The Fade

The “fade” is how your hair transitions from the short back and sides into the longer top part. This can be done gradually or abruptly:

Another aspect of the fade to consider is the line the fade makes across your profile:

Length on Top

The final big piece of information you will want to give your barber is the length you want on top. For the truly vintage look, you want the front to be longer than the back. However, the difference can be severe or only slight. (Also, you should note that the longer your hair, the harder it will be to manage.)

The Back of the Head

Finally, there’s the shape of the back of the head. My stylists recommended that, rather than try to explain what you want to happen there, one should bring in some pictures (he said that was probably the best all-around advice for someone trying to tell their stylist what they want).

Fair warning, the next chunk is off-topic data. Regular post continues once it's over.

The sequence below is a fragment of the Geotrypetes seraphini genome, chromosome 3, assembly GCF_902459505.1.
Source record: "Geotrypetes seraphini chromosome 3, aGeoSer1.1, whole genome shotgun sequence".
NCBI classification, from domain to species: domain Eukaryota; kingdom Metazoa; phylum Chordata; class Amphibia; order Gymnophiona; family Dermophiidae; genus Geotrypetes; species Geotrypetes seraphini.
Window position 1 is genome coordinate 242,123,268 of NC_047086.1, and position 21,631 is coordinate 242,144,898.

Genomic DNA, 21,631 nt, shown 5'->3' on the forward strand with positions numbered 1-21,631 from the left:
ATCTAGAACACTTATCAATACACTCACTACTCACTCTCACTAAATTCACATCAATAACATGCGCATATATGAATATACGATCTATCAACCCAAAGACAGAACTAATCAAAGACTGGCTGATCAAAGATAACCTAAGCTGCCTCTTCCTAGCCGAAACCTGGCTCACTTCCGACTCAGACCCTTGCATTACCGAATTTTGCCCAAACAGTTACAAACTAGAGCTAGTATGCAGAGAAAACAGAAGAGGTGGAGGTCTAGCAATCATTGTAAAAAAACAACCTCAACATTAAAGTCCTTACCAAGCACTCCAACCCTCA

Now, it’s actually hard to find pictures of the back of vintage men’s haircuts on the web. So I recommend that the next time you see a haircut you really like, ask the person if they would mind if you took a picture of it so you could show your barber. I’ve done this probably a dozen times, and every single one I’ve asked has allowed me to do it. (Even random people in airports.) Most are flattered and appear more than happy to do so. Here are some examples of the backs of vintage haircuts. (Please note that all the dimensions of the sides of your haircut will dictate a lot of what is possible with the back of your haircut.)